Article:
Programming and Games for Children

The design of levels for computer games is a form of programming, particularly for games with deterministic NPCs. It seems to me that for a large portion of the modern computer user-base the design of games levels will be their first experience of programming computers, the people who don’t start programming by creating games levels would be writing spread-sheets. Probably a few people start programming by writing “batch files” and shell scripts, but I expect that they form a minute portion of the user-base.

I believe that learning some type of programming is becoming increasingly important, not just for it’s own sake (most people can get through their life quite well without doing any form of programming) but because of the sense of empowerment it gives. A computer is not a mysterious magic box that sometimes does things you want and sometimes doesn’t! It’s a complex machine that you can control. Knowing that you can control it gives you more options even if you don’t want to program it yourself, little things like knowing that you have an option of using a different choice of software or paying someone to write new software open significant possibilities to computer use in business environments.

Games which involve strategic or tactical thought seem to have some educational benefit (which may or may not outweigh the negative aspects of games). To empower children and take full advantage of the educational possibilities I think that there are some features that are needed in games.

Firstly levels that are created by the user need to be first class objects in the game. Having a game menu provide the option of playing predefined levels or user-defined levels clearly shows to the user that their work is somehow less important than that of the game designer. While the game designer’s work will tend to be of a higher quality (by objective measures), by the subjective opinion of the user their own work is usually the most important thing. So when starting a game the user should be given a choice of levels (and/or campaigns) to play with their levels being listed beside the levels of the game creator. Having the users levels displayed at the top of the list (before the levels from the game designer) is also a good thing. Games that support campaigns should allow the user to create their own campaigns.

The KDE game kgoldrunner [1] is the best example I’ve seen of this being implemented correctly (there may be better examples but I don’t recall seeing them).

In kgoldrunner when you start a game the game(s) that you created are at the bottom of the list. While I believe that it would be better to have my own games at the top of the list, having them in the same list is adequate.

When a user is playing the game they should be able to jump immediately from playing a level to editing it. For example in kgoldrunner you can use the Edit Any Level menu option at any time while playing and it will default to allowing you to edit the level you are playing (and give you a hint that you have to save it to your own level). This is a tremendous encouragement for editing levels, any time you play a level and find it too hard, too easy, or not aesthetically pleasing you can change it with a single menu selection!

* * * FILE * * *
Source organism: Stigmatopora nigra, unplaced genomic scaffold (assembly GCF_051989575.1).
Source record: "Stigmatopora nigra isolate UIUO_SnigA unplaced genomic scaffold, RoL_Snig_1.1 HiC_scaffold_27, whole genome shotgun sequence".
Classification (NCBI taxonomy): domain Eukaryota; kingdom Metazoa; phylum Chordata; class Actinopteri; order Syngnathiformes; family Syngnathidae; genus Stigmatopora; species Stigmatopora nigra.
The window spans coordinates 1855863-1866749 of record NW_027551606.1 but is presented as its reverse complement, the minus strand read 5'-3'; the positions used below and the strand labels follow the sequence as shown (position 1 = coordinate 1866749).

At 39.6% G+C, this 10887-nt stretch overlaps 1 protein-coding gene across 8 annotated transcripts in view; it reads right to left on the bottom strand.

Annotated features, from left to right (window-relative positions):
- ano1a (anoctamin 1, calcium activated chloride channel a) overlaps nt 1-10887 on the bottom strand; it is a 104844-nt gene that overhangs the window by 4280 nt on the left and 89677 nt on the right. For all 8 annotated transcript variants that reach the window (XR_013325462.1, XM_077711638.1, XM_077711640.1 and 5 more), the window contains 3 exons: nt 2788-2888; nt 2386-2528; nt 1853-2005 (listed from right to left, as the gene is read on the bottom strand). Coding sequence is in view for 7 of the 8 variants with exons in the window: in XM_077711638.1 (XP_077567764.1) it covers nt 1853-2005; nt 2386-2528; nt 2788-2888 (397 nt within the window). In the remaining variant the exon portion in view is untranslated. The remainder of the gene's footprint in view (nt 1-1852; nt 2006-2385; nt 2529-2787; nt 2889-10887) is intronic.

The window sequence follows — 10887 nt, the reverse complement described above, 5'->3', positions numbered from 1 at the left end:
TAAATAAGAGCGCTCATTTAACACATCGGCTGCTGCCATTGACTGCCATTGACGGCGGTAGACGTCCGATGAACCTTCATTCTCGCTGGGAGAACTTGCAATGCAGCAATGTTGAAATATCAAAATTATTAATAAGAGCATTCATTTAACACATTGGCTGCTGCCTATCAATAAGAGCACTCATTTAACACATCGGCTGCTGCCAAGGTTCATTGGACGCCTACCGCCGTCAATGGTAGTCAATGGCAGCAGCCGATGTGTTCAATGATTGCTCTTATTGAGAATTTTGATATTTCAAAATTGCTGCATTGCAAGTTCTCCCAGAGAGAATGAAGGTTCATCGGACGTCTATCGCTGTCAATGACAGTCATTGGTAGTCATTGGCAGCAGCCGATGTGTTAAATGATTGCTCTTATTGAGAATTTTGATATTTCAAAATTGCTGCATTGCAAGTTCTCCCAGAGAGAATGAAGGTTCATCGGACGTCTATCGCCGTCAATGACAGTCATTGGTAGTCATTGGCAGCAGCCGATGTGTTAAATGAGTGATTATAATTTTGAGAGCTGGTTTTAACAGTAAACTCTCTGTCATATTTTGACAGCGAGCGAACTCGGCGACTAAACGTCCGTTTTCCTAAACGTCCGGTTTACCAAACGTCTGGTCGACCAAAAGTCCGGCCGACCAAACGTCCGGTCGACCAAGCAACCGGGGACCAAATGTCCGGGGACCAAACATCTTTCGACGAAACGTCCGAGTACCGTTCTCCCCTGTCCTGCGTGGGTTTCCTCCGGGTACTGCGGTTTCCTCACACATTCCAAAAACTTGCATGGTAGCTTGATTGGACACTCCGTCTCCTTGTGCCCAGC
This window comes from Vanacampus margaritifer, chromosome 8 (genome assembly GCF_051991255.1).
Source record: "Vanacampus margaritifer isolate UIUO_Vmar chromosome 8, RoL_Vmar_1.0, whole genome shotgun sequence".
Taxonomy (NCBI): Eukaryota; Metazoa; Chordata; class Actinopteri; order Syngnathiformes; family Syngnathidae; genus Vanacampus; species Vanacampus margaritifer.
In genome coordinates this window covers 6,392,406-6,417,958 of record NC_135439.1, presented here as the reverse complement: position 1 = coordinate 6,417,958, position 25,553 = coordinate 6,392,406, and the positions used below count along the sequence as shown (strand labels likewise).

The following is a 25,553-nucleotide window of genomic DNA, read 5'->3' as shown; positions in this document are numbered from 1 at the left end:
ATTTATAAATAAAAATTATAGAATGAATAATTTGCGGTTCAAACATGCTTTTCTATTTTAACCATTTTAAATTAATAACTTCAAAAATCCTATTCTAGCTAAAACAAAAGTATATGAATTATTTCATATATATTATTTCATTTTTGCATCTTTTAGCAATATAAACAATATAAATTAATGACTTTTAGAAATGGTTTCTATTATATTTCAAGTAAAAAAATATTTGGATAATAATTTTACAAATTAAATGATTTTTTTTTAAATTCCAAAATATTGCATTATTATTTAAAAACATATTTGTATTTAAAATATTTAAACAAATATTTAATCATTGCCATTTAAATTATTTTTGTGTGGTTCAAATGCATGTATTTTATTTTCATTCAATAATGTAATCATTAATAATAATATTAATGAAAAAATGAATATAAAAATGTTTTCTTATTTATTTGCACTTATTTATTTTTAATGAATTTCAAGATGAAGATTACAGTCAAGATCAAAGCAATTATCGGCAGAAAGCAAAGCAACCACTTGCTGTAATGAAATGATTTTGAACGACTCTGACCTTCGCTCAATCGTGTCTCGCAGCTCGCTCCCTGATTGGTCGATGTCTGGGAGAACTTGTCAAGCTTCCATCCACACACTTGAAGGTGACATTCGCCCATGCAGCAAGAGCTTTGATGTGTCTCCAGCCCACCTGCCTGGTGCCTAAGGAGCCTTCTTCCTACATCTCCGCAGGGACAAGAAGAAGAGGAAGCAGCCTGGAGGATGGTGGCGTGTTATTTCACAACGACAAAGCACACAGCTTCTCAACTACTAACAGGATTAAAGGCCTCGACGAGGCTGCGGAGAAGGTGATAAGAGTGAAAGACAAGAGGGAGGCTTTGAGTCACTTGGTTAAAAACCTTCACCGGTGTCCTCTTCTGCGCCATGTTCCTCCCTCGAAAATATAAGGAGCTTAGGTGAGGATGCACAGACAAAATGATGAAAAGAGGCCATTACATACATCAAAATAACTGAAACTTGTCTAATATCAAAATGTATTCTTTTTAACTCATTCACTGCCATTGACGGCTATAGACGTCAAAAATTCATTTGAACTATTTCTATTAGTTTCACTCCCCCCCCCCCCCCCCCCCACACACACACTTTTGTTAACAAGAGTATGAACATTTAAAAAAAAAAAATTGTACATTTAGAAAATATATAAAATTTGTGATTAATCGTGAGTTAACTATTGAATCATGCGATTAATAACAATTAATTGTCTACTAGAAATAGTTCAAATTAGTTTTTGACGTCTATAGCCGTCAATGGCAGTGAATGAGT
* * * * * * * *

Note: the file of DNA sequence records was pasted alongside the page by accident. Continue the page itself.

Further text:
When editing a level every option should have a description. There should be no guessing as to what an item does – it should not be assumed that the user has played the game enough to fully understand how each primary object works. Kgoldrunner provides hover text to describe the building blocks.

Operations that seem likely to be performed reasonably often should have menu options. While it is possible to move a level by loading it and saving it, having a Move Level menu option (as kgoldrunner does) is a really good feature. Kgoldrunner’s Edit Next Level menu option is also a good feature.

Finally a game should support sharing levels with friends. While kgoldrunner is great it falls down badly in this area. While it’s OK for a game to use multiple files for a campaign underneath the directory it uses for all it’s configuration, but it should be able to export a campaign to a single file for sharing. Being able to hook in to a MUA to enable sending a campaign as a file attached to an email as a single operation would also be a good feature. I have filed Debian bug #502372 [2] requesting this feature.

3 comments to Programming and Games for Children

  • Another good intro would be a real-time strategy game that exposes the logic that drives the player’s units. Players could start off with simple units that just follow orders, then click on a unit, view the code, and add code for actions such as “if there’s a nearby friendly unit under attack, help it, otherwise look for a broken structure to repair, otherwise find the closest unexplored space, visit it, and return.” Capture an enemy unit alive and you get a copy of its code, or send code to your allies.

  • Mark Purcell


    I agree with everything you said, right up until the point you filed the bug in the Debian BTS.

    Could I suggest that upstream are far better placed to implement your suggestion, rather than the Debian Qt/KDE team.

    I have forwarded your report upstream [1].



  • etbe

    Don: That’s an interesting concept, but it seems unlikely that you could merge that into a traditional RTS game. So you would be looking at more of a programming game like the various games based on the “C Robots” theme (see the above URLs). There is also a gnurobots package in Debian if you like programming in Scheme.

    Mark: One of the jobs of a DD is to manage reports that need to be sent upstream and make sure that they don’t get lost.